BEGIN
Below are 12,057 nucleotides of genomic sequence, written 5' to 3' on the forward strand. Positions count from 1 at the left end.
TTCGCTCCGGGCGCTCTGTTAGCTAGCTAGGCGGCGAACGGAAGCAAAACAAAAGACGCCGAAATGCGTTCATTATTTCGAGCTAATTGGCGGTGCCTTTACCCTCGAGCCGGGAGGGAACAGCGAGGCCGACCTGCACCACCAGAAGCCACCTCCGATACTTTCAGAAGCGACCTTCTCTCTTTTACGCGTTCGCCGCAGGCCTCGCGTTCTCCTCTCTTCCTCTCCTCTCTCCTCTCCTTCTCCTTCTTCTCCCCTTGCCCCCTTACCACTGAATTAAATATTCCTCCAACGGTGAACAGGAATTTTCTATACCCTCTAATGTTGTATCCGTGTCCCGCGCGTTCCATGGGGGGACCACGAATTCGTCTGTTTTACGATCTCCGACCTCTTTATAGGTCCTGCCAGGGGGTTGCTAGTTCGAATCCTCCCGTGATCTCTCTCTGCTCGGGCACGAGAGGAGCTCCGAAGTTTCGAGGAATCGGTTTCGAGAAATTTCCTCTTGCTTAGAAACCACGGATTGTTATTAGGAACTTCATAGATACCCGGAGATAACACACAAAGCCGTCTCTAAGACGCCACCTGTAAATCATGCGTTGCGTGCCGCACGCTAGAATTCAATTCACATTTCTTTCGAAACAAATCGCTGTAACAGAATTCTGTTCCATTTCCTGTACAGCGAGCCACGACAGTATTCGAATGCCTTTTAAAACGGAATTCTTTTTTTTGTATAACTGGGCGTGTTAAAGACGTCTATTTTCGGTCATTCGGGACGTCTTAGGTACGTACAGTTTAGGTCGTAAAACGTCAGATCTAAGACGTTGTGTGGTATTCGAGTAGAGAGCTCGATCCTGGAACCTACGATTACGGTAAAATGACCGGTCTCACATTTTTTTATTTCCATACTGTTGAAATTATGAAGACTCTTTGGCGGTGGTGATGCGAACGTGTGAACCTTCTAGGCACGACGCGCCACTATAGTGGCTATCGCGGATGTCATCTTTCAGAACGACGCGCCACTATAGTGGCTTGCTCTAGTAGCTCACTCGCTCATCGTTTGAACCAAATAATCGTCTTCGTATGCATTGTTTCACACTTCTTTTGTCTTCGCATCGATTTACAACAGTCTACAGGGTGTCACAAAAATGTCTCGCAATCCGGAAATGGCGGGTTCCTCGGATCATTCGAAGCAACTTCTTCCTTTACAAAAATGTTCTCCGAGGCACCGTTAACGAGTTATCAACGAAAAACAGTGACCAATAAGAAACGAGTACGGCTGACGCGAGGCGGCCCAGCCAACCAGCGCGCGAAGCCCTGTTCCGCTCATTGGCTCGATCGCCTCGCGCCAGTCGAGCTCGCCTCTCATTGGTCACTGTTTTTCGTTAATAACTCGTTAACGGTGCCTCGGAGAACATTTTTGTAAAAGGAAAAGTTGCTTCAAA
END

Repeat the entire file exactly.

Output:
Below are 12,057 nucleotides of genomic sequence, written 5' to 3' on the forward strand. Positions count from 1 at the left end.
TTCGCTCCGGGCGCTCTGTTAGCTAGCTAGGCGGCGAACGGAAGCAAAACAAAAGACGCCGAAATGCGTTCATTATTTCGAGCTAATTGGCGGTGCCTTTACCCTCGAGCCGGGAGGGAACAGCGAGGCCGACCTGCACCACCAGAAGCCACCTCCGATACTTTCAGAAGCGACCTTCTCTCTTTTACGCGTTCGCCGCAGGCCTCGCGTTCTCCTCTCTTCCTCTCCTCTCTCCTCTCCTTCTCCTTCTTCTCCCCTTGCCCCCTTACCACTGAATTAAATATTCCTCCAACGGTGAACAGGAATTTTCTATACCCTCTAATGTTGTATCCGTGTCCCGCGCGTTCCATGGGGGGACCACGAATTCGTCTGTTTTACGATCTCCGACCTCTTTATAGGTCCTGCCAGGGGGTTGCTAGTTCGAATCCTCCCGTGATCTCTCTCTGCTCGGGCACGAGAGGAGCTCCGAAGTTTCGAGGAATCGGTTTCGAGAAATTTCCTCTTGCTTAGAAACCACGGATTGTTATTAGGAACTTCATAGATACCCGGAGATAACACACAAAGCCGTCTCTAAGACGCCACCTGTAAATCATGCGTTGCGTGCCGCACGCTAGAATTCAATTCACATTTCTTTCGAAACAAATCGCTGTAACAGAATTCTGTTCCATTTCCTGTACAGCGAGCCACGACAGTATTCGAATGCCTTTTAAAACGGAATTCTTTTTTTTGTATAACTGGGCGTGTTAAAGACGTCTATTTTCGGTCATTCGGGACGTCTTAGGTACGTACAGTTTAGGTCGTAAAACGTCAGATCTAAGACGTTGTGTGGTATTCGAGTAGAGAGCTCGATCCTGGAACCTACGATTACGGTAAAATGACCGGTCTCACATTTTTTTATTTCCATACTGTTGAAATTATGAAGACTCTTTGGCGGTGGTGATGCGAACGTGTGAACCTTCTAGGCACGACGCGCCACTATAGTGGCTATCGCGGATGTCATCTTTCAGAACGACGCGCCACTATAGTGGCTTGCTCTAGTAGCTCACTCGCTCATCGTTTGAACCAAATAATCGTCTTCGTATGCATTGTTTCACACTTCTTTTGTCTTCGCATCGATTTACAACAGTCTACAGGGTGTCACAAAAATGTCTCGCAATCCGGAAATGGCGGGTTCCTCGGATCATTCGAAGCAACTTCTTCCTTTACAAAAATGTTCTCCGAGGCACCGTTAACGAGTTATCAACGAAAAACAGTGACCAATAAGAAACGAGTACGGCTGACGCGAGGCGGCCCAGCCAACCAGCGCGCGAAGCCCTGTTCCGCTCATTGGCTCGATCGCCTCGCGCCAGTCGAGCTCGCCTCTCATTGGTCACTGTTTTTCGTTAATAACTCGTTAACGGTGCCTCGGAGAACATTTTTGTAAAAGGAAAAGTTGCTTCAAA